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BBC News 24’s weaknesses exposed

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Hold up! Before you read on, please read this...

This post was published more than 14 years ago

I keep old posts on the site because I often enjoy reading old content on other people's sites. It can be interesting to see how views have changed over time: for example, how my strident teenage views have, to put it mildly, mellowed.

I'm not a believer in brushing the past under the carpet. I've written some offensive rubbish on here in the past: deleting it and pretending it never happened doesn't change that. I hope that stumbling across something that's 14 years old won't offend anyone anew, because I hope that people can understand that what I thought and felt and wrote about then is probably very different to what I think and feel and wrote about now. It's a relic of an (albeit recent) bygone era.

So, given the age of this post, please bear in mind:

  • My views may well have changed in the last 14 years. I have written some very silly things over the years, many of which I find utterly cringeworthy today.
  • This post might use words or language in ways which I would now consider highly inappropriate, offensive, embarrassing, or all three.
  • Factual information might be outdated.
  • Links might be broken, and embedded material might not appear properly.

Okay. Consider yourself duly warned. Read on...

Matt Wells strongly criticises the BBC (and pretty much everyone) in this article about their response to the Tsunami disaster. I agree that the lack of coverage on terrestrial BBC channels was somewhat lacklustre, but I think it’s unfair to criticise BBC News 24 in this way. My defence is below; for Roger Mosey‘s, click here.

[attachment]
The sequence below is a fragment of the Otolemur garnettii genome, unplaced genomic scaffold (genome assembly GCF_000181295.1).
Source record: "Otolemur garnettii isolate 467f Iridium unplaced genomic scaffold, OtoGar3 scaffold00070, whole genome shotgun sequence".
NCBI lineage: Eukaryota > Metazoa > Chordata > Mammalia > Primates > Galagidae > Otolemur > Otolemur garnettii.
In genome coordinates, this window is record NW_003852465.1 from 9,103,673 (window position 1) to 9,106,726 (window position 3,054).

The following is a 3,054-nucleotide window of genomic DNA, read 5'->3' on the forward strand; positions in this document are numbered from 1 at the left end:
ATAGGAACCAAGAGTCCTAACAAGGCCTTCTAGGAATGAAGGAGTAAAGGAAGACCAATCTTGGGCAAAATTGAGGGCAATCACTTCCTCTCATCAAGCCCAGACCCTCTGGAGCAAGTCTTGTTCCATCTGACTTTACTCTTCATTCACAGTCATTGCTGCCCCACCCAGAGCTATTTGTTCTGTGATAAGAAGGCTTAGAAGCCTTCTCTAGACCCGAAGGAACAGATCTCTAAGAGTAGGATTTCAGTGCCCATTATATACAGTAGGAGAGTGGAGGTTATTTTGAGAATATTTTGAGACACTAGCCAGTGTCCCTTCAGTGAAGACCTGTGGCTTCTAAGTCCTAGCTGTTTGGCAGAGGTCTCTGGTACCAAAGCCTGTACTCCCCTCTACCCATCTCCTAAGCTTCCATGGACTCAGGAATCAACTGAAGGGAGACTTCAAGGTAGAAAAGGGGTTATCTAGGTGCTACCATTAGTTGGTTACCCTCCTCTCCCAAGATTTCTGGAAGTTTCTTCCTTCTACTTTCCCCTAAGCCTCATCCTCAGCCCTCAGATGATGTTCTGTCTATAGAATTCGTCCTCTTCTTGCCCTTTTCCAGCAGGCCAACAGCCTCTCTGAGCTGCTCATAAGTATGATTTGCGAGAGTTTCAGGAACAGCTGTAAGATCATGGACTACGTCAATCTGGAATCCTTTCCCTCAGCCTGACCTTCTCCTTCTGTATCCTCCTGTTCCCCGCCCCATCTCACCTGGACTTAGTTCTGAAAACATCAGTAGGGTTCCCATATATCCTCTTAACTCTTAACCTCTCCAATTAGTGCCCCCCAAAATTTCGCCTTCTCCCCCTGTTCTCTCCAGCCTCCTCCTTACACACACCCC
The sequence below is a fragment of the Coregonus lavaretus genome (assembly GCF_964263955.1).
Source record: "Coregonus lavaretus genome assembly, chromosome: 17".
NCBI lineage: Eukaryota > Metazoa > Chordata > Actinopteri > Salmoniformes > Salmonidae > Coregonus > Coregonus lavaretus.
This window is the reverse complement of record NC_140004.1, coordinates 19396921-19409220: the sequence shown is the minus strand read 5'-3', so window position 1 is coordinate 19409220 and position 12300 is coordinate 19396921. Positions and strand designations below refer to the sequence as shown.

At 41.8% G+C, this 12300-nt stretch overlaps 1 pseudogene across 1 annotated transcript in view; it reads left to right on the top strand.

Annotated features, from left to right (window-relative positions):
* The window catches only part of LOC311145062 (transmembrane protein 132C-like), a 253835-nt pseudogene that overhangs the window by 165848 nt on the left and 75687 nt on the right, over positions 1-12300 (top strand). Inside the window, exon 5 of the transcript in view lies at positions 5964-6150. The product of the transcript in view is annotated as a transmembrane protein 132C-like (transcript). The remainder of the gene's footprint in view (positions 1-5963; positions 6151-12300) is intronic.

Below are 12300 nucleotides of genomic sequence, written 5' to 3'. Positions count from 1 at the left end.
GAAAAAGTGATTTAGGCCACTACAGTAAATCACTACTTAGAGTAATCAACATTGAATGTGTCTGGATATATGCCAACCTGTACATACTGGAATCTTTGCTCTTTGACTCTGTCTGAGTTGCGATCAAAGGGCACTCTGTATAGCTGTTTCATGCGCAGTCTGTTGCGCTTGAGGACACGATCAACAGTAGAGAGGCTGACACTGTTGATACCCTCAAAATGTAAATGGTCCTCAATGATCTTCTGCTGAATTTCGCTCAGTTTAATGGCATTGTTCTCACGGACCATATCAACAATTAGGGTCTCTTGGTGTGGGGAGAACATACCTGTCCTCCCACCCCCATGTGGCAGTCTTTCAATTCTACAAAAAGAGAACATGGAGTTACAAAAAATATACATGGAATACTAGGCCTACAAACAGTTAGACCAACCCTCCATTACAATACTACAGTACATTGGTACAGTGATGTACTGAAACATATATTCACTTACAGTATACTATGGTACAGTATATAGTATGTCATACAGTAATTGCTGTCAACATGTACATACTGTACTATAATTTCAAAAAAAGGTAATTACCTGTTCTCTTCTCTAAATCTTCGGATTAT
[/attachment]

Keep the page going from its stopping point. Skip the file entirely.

While the competition were sending anchors to Thailand (Why Thailand? Presumably because that’s where most British tourists are), the BBC News 24 anchors remained in London, giving a much less nationalistic and narrow-minded view of the crisis.

BBC News 24 presented the world view, sat at a desk with the full facts in front of them, and passing to various highly experienced local correspondents around the affected region. Sky in particular concentrated on the plights of individual British tourists, exemplified by the pseudo-public-service-broadcasting ‘Messages Home’ ticker, whilst giving second billing to the world view, and shipped out anchors with little or no historical knowledge of the region to cover the disaster.

That’s not to say, by any means, that the BBC were right and Sky were wrong. It’s just that they’re catering for different audiences: Whilst the BBC takes the considered ‘broadsheet’ view, Sky goes for the getting-the-hands-dirty sensationalist ‘tabloid’ view. Many, if not most, people in the UK respond to ‘It could have been me!’ news reporting, and they should certainly be provided for. Comerical stations do this well. BBC News 24 should be providing something different, something more analytical, and so it has been.

The Guardian criticised BBC News 24 when it followed Sky’s lead. It now criticises it for doing something different. It complained that BBC News 24 had fewer viewers than commercial rivals. Now it barely mentions viewing figures.

BBC News 24 is doing its job and doing it well. Long may it continue.

This 165th post was filed under: Tsunami 2004.

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